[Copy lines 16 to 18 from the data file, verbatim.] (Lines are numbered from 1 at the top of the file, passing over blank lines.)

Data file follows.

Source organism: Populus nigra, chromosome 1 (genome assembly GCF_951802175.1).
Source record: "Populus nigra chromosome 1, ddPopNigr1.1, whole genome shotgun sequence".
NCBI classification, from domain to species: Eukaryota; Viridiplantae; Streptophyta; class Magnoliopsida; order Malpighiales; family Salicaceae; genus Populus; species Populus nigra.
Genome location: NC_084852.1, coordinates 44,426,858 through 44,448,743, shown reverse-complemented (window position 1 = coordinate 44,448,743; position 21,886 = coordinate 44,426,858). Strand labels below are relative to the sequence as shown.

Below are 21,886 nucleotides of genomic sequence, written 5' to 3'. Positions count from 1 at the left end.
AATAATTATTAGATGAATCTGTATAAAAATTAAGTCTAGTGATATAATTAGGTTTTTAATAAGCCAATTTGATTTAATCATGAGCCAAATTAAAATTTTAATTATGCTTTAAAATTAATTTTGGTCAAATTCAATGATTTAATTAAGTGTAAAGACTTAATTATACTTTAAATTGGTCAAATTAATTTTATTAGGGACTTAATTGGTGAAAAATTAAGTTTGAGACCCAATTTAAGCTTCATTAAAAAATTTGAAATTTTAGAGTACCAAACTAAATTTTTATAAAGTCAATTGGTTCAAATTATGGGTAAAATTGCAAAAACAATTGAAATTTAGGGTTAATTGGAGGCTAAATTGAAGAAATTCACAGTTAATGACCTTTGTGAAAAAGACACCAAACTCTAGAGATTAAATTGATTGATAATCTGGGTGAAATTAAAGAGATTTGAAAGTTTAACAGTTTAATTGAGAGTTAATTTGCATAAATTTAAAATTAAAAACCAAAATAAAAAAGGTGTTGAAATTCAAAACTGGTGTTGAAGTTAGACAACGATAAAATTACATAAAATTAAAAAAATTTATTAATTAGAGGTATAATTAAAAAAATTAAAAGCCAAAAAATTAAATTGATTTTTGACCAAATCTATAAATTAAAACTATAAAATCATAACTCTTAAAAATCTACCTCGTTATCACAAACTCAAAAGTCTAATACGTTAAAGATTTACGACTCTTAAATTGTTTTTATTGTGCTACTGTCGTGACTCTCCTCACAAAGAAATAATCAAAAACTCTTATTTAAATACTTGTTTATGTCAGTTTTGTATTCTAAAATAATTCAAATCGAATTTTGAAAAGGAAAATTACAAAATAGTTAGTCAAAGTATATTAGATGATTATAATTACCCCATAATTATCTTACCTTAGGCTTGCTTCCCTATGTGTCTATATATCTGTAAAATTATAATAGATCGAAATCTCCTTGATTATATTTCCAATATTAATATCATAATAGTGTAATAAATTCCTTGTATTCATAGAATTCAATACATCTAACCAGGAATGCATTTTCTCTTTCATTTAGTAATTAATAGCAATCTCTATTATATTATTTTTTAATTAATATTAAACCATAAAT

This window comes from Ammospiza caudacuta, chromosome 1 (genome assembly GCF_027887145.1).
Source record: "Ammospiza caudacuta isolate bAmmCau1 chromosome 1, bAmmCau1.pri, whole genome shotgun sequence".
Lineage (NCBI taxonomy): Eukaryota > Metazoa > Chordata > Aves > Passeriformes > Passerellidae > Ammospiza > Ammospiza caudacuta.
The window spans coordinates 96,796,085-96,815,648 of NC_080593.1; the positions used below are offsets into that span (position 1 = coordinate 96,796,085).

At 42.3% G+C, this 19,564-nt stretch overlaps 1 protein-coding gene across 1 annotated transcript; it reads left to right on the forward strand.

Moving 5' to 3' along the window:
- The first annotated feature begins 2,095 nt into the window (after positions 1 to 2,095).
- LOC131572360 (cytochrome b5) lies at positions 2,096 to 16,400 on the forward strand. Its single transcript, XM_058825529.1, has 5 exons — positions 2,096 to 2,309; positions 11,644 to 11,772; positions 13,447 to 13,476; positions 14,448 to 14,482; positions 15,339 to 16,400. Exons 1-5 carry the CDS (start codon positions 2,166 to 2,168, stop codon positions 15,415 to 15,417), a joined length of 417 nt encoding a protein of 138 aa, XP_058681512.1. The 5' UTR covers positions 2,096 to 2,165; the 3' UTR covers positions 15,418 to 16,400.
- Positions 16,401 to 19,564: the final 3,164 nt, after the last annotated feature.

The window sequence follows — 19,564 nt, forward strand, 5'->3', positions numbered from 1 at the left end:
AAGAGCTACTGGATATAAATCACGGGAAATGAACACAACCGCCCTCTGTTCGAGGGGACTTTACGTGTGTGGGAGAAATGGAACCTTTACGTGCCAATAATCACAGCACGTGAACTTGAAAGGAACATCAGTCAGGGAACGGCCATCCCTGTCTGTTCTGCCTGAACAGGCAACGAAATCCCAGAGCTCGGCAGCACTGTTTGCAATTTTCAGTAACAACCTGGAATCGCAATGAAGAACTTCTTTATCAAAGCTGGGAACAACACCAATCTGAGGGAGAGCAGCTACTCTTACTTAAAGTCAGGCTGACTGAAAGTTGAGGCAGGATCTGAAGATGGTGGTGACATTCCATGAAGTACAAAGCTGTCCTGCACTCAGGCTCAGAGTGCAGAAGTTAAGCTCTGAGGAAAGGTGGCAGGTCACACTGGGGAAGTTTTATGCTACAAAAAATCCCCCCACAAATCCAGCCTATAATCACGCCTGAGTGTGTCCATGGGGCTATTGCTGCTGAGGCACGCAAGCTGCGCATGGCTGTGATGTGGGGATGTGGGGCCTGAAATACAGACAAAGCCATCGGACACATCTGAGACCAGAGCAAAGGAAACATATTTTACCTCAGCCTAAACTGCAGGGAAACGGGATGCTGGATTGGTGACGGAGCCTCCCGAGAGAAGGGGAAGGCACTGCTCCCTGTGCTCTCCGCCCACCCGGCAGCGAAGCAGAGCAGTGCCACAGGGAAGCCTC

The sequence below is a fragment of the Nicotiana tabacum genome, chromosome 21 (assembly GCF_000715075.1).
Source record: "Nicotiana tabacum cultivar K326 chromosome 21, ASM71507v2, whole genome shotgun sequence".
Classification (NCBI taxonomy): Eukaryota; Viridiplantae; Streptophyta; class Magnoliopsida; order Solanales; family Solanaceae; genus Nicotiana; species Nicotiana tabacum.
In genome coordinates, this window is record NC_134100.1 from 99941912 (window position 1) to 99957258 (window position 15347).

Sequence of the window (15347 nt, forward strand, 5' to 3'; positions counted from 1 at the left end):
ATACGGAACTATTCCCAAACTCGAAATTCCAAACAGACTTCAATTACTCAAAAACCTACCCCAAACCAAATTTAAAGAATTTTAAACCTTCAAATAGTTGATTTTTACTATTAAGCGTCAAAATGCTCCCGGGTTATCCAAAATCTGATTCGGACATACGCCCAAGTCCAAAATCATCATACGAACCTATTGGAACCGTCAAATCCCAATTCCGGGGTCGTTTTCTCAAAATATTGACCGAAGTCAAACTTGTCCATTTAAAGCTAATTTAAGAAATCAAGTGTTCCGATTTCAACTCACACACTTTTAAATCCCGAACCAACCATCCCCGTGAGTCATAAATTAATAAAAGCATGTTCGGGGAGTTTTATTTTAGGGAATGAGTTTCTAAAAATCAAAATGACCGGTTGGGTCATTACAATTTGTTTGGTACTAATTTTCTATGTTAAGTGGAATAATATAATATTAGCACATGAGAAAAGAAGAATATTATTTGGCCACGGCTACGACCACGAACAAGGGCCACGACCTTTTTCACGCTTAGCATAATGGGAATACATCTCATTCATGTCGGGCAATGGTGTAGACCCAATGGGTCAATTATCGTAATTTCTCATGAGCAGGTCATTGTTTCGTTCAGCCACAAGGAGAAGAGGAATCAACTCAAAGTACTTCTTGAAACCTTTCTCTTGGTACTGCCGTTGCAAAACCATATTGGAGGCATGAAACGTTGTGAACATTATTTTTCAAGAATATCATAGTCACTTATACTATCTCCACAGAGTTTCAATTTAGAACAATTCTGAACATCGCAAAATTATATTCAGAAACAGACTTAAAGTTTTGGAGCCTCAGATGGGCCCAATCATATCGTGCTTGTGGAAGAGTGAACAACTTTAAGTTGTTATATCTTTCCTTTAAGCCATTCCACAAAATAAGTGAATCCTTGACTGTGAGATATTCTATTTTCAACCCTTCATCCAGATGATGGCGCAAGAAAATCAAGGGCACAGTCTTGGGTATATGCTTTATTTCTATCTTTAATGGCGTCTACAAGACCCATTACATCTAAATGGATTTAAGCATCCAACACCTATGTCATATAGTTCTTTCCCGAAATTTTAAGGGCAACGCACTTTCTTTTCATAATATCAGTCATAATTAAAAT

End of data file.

The window sequence follows — 19,564 nt, forward strand, 5'->3', positions numbered from 1 at the left end:
AAGAGCTACTGGATATAAATCACGGGAAATGAACACAACCGCCCTCTGTTCGAGGGGACTTTACGTGTGTGGGAGAAATGGAACCTTTACGTGCCAATAATCACAGCACGTGAACTTGAAAGGAACATCAGTCAGGGAACGGCCATCCCTGTCTGTTCTGCCTGAACAGGCAACGAAATCCCAGAGCTCGGCAGCACTGTTTGCAATTTTCAGTAACAACCTGGAATCGCAATGAAGAACTTCTTTATCAAAGCTGGGAACAACACCAATCTGAGGGAGAGCAGCTACTCTTACTTAAAGTCAGGCTGACTGAAAGTTGAGGCAGGATCTGAAGATGGTGGTGACATTCCATGAAGTACAAAGCTGTCCTGCACTCAGGCTCAGAGTGCAGAAGTTAAGCTCTGAGGAAAGGTGGCAGGTCACACTGGGGAAGTTTTATGCTACAAAAAATCCCCCCACAAATCCAGCCTATAATCACGCCTGAGTGTGTCCATGGGGCTATTGCTGCTGAGGCACGCAAGCTGCGCATGGCTGTGATGTGGGGATGTGGGGCCTGAAATACAGACAAAGCCATCGGACACATCTGAGACCAGAGCAAAGGAAACATATTTTACCTCAGCCTAAACTGCAGGGAAACGGGATGCTGGATTGGTGACGGAGCCTCCCGAGAGAAGGGGAAGGCACTGCTCCCTGTGCTCTCCGCCCACCCGGCAGCGAAGCAGAGCAGTGCCACAGGGAAGCCTC

The sequence below is a fragment of the Nicotiana tabacum genome, chromosome 21 (assembly GCF_000715075.1).